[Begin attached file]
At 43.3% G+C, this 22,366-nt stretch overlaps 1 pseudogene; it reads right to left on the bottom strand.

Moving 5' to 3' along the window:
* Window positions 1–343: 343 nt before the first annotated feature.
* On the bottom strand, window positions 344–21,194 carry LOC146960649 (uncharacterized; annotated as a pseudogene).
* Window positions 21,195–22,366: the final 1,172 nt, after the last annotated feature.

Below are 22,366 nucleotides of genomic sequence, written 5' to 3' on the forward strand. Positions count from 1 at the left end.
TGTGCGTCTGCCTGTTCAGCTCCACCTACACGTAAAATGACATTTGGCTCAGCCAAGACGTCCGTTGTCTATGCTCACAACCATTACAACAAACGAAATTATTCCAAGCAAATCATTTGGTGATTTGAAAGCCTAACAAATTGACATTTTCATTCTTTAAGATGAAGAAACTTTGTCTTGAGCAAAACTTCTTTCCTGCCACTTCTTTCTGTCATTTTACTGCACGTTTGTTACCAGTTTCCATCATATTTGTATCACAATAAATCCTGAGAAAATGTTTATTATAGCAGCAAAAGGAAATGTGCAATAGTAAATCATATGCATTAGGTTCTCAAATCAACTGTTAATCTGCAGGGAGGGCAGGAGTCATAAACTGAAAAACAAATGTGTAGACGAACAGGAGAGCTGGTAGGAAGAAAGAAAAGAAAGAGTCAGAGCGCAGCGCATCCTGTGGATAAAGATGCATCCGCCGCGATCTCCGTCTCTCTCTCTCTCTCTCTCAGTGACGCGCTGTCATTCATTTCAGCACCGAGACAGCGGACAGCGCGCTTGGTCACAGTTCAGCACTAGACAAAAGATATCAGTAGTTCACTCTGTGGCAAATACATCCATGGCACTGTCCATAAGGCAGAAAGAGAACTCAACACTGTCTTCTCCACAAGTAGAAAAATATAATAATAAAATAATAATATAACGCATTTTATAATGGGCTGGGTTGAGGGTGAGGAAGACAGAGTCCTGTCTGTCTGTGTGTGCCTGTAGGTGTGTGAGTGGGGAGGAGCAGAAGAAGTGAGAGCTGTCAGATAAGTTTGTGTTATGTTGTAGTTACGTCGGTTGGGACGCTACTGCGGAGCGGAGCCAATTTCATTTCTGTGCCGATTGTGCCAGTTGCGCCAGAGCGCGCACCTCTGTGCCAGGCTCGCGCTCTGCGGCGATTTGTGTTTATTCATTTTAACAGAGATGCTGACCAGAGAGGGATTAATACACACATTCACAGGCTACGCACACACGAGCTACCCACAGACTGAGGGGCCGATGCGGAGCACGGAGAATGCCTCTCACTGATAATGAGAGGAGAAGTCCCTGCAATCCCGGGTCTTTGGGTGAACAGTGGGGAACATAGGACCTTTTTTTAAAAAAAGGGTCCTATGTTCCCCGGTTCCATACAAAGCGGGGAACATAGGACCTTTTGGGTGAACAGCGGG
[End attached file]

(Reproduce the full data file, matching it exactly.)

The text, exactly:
At 43.3% G+C, this 22,366-nt stretch overlaps 1 pseudogene; it reads right to left on the bottom strand.

Moving 5' to 3' along the window:
* Window positions 1–343: 343 nt before the first annotated feature.
* On the bottom strand, window positions 344–21,194 carry LOC146960649 (uncharacterized; annotated as a pseudogene).
* Window positions 21,195–22,366: the final 1,172 nt, after the last annotated feature.

Below are 22,366 nucleotides of genomic sequence, written 5' to 3' on the forward strand. Positions count from 1 at the left end.
TGTGCGTCTGCCTGTTCAGCTCCACCTACACGTAAAATGACATTTGGCTCAGCCAAGACGTCCGTTGTCTATGCTCACAACCATTACAACAAACGAAATTATTCCAAGCAAATCATTTGGTGATTTGAAAGCCTAACAAATTGACATTTTCATTCTTTAAGATGAAGAAACTTTGTCTTGAGCAAAACTTCTTTCCTGCCACTTCTTTCTGTCATTTTACTGCACGTTTGTTACCAGTTTCCATCATATTTGTATCACAATAAATCCTGAGAAAATGTTTATTATAGCAGCAAAAGGAAATGTGCAATAGTAAATCATATGCATTAGGTTCTCAAATCAACTGTTAATCTGCAGGGAGGGCAGGAGTCATAAACTGAAAAACAAATGTGTAGACGAACAGGAGAGCTGGTAGGAAGAAAGAAAAGAAAGAGTCAGAGCGCAGCGCATCCTGTGGATAAAGATGCATCCGCCGCGATCTCCGTCTCTCTCTCTCTCTCTCTCAGTGACGCGCTGTCATTCATTTCAGCACCGAGACAGCGGACAGCGCGCTTGGTCACAGTTCAGCACTAGACAAAAGATATCAGTAGTTCACTCTGTGGCAAATACATCCATGGCACTGTCCATAAGGCAGAAAGAGAACTCAACACTGTCTTCTCCACAAGTAGAAAAATATAATAATAAAATAATAATATAACGCATTTTATAATGGGCTGGGTTGAGGGTGAGGAAGACAGAGTCCTGTCTGTCTGTGTGTGCCTGTAGGTGTGTGAGTGGGGAGGAGCAGAAGAAGTGAGAGCTGTCAGATAAGTTTGTGTTATGTTGTAGTTACGTCGGTTGGGACGCTACTGCGGAGCGGAGCCAATTTCATTTCTGTGCCGATTGTGCCAGTTGCGCCAGAGCGCGCACCTCTGTGCCAGGCTCGCGCTCTGCGGCGATTTGTGTTTATTCATTTTAACAGAGATGCTGACCAGAGAGGGATTAATACACACATTCACAGGCTACGCACACACGAGCTACCCACAGACTGAGGGGCCGATGCGGAGCACGGAGAATGCCTCTCACTGATAATGAGAGGAGAAGTCCCTGCAATCCCGGGTCTTTGGGTGAACAGTGGGGAACATAGGACCTTTTTTTAAAAAAAGGGTCCTATGTTCCCCGGTTCCATACAAAGCGGGGAACATAGGACCTTTTGGGTGAACAGCGGG